The globally recognized word 'television' was invented by Russian scientist
The word 'television' was invented by Russian engineer Konstantin Persky. The new term sounded for the first time on 18 August 1900, when the scientist delivered a speech at the IV International Electrotechnical Congress in Paris. The new word took roots, went into everyday use of millions of people worldwide and became an internationally recognizable word on planet Earth.
The above-mentioned Electrotechnical Congress was held within the framework of the World Paris Exposition, which was devoted to the start of the new century. Konstantin Persky, a cadet corps teacher from St.Petersburg, was reading out his report about the distanced vision. The report was prepared in English, and the scientist used a new word, 'television,' in a French manner. This detail misled several Western historians, who were led to believe that the term 'television' originated from a French man, Persky by name. If the Russian scientist had not uttered this word during his speech, people would have adopted 'remote-vision' or 'electronic telescopy' instead.
Mr. Perky received the patent for the first-ever image transmission in December of 1899. When in Paris, the scientist presented his views of television projections, devices and various opportunities to make the dream come true. That was the moment, when mankind stepped into the era of television.
Konstantin Persky came from an ancient noble clan, the founder of which left Persia to serve to Grand Duke Dmitry Donsky. Konstantin Persky was a prominent person in the scientific life of St.Petersburg. He was a member of the Russian Technical Society and the academic secretary of the Electrotechnical Society. At the end of 1899 he conducted a research to study the phenomenon of remote electronic vision, or telesight. Persky, however, specialized in defensive devices: in 1893 he was decorated with a bronze medal of the Russian Technical Society for the design of a “security device preventing illegal penetration into premises.” Konstantin Persky died in 1906.
It is generally believed that it was the USA, which contributed most in the creation of modern television. American specialists, however, acknowledge that the history of television started in Russia. Scientist Vladimir Zworykin, a Russian American, was the first specialist to invent television transmitting tubes, the iconoscope and the kinescope. It is noteworthy that Zworykin's research works became possible owing to David Sarnoff's financial support (Mr. Sarnoff was of Russian origin too).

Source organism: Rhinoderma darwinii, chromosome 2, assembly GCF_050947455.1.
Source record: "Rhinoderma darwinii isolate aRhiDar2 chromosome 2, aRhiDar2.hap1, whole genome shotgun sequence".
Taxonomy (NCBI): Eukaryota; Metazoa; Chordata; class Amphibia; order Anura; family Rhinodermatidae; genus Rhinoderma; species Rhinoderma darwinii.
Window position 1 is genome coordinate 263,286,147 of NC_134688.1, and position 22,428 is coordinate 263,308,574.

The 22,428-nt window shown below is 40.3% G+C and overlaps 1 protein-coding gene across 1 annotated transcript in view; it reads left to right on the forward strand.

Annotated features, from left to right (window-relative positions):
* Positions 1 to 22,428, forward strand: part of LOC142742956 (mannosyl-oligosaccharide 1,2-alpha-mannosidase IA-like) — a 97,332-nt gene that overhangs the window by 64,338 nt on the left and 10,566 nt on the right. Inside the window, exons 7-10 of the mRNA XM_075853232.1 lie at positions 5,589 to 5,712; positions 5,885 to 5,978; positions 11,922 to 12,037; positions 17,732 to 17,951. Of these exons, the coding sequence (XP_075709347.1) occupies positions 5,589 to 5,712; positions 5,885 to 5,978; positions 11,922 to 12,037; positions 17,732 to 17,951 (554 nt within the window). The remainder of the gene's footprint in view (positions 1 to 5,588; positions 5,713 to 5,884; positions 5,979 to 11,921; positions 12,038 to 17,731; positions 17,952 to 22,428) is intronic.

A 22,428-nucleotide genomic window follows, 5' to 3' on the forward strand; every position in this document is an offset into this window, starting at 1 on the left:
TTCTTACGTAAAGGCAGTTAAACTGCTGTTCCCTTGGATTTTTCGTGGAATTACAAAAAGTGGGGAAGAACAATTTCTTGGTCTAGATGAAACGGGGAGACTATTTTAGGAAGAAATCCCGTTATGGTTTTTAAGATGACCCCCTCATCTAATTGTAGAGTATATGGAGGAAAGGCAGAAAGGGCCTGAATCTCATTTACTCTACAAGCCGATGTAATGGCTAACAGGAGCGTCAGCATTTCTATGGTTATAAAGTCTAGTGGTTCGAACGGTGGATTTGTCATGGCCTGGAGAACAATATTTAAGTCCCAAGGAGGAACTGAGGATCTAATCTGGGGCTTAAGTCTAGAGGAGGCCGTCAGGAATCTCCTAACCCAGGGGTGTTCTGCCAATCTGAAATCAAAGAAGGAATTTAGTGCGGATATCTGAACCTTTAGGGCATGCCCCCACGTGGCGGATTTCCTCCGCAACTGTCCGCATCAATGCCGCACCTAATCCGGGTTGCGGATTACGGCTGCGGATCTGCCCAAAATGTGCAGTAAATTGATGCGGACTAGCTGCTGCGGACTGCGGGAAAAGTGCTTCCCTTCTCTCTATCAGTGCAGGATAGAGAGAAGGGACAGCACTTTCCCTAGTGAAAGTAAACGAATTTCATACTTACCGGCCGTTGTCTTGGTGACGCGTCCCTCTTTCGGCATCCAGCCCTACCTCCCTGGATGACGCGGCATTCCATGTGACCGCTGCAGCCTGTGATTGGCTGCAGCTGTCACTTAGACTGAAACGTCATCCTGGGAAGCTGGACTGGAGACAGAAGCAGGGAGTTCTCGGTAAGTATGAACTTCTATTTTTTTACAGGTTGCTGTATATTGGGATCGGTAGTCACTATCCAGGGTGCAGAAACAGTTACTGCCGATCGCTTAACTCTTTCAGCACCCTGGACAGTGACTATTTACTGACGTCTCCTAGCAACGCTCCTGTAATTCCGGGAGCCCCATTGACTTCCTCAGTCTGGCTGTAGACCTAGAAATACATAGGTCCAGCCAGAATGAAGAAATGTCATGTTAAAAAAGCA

One of the inventors of television, Boris Rosing, rests in peace in the Russian city of Arkhangelsk. Rosing worked for the St.Petersburg Technological Institute at the end of the 19th century. Boris Rosing was rather enthusiastic about the idea to transmit colorful image over long distances. In 1907 the scientist unveiled his first electronic test model of television. The triumphant breakthrough was achieved later, though: On 9 May 1911 Boris Rosing received an elementary image on the screen of his primitive TV set: four white stripes against the black background. The scientist's name became famous immediately.
Marking Rosing's achievements in the field of electronic telescopy, the Russian Technical Society decorated the scientist with a gold medal and awarded the Carl Siemens Prize to him. It is noteworthy that the above-mentioned Vladimir Zworykin worked as Boris Rosing's assistant. Zworykin earned his name afterwards, when he immigrated to the USA, developed the iconoscope, the world's first transmitting camera and finally became the president of the RCA Corporation, a major American electronics and broadcasting conglomerate.
Boris Rosing's fate was a lot more dramatic. The scientist worked as an expert of television affairs in Soviet Russia for several years, but was subjected to repressions in 1931. Rosing was arrested and exiled to Russia's northern regions without a right to continue his work. A lot of Soviet and foreign scientists did their best to help the expelled engineer: the Soviet government eventually succumbed to pressure and reinstated the scientist at a local research institute. Boris Rosing died of brain hemorrhage in the spring of 1933. His name can now be found in textbooks next to such names as Alexander Popov, the radio inventor, and physicist Alexander Stoletov.